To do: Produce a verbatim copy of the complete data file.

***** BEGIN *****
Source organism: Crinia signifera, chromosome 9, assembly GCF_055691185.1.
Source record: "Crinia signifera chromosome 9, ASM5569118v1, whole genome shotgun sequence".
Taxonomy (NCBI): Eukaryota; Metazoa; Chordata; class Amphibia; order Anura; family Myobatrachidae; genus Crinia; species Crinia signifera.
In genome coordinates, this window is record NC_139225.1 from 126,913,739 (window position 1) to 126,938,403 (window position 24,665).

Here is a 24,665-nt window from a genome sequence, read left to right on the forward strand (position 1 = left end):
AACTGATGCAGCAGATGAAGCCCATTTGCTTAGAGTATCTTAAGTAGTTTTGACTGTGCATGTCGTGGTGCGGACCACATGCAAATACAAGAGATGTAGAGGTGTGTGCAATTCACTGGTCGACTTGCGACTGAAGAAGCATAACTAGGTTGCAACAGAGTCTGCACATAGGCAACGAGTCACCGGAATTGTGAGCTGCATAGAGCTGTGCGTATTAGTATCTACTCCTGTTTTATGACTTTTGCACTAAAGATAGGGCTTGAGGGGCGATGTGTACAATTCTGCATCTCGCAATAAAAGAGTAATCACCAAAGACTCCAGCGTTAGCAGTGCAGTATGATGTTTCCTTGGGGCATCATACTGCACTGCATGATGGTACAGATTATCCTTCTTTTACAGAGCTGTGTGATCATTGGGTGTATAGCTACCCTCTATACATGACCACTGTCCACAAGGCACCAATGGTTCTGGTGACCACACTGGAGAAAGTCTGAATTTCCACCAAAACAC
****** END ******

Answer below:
Source organism: Crinia signifera, chromosome 9, assembly GCF_055691185.1.
Source record: "Crinia signifera chromosome 9, ASM5569118v1, whole genome shotgun sequence".
Taxonomy (NCBI): Eukaryota; Metazoa; Chordata; class Amphibia; order Anura; family Myobatrachidae; genus Crinia; species Crinia signifera.
In genome coordinates, this window is record NC_139225.1 from 126,913,739 (window position 1) to 126,938,403 (window position 24,665).

Here is a 24,665-nt window from a genome sequence, read left to right on the forward strand (position 1 = left end):
AACTGATGCAGCAGATGAAGCCCATTTGCTTAGAGTATCTTAAGTAGTTTTGACTGTGCATGTCGTGGTGCGGACCACATGCAAATACAAGAGATGTAGAGGTGTGTGCAATTCACTGGTCGACTTGCGACTGAAGAAGCATAACTAGGTTGCAACAGAGTCTGCACATAGGCAACGAGTCACCGGAATTGTGAGCTGCATAGAGCTGTGCGTATTAGTATCTACTCCTGTTTTATGACTTTTGCACTAAAGATAGGGCTTGAGGGGCGATGTGTACAATTCTGCATCTCGCAATAAAAGAGTAATCACCAAAGACTCCAGCGTTAGCAGTGCAGTATGATGTTTCCTTGGGGCATCATACTGCACTGCATGATGGTACAGATTATCCTTCTTTTACAGAGCTGTGTGATCATTGGGTGTATAGCTACCCTCTATACATGACCACTGTCCACAAGGCACCAATGGTTCTGGTGACCACACTGGAGAAAGTCTGAATTTCCACCAAAACAC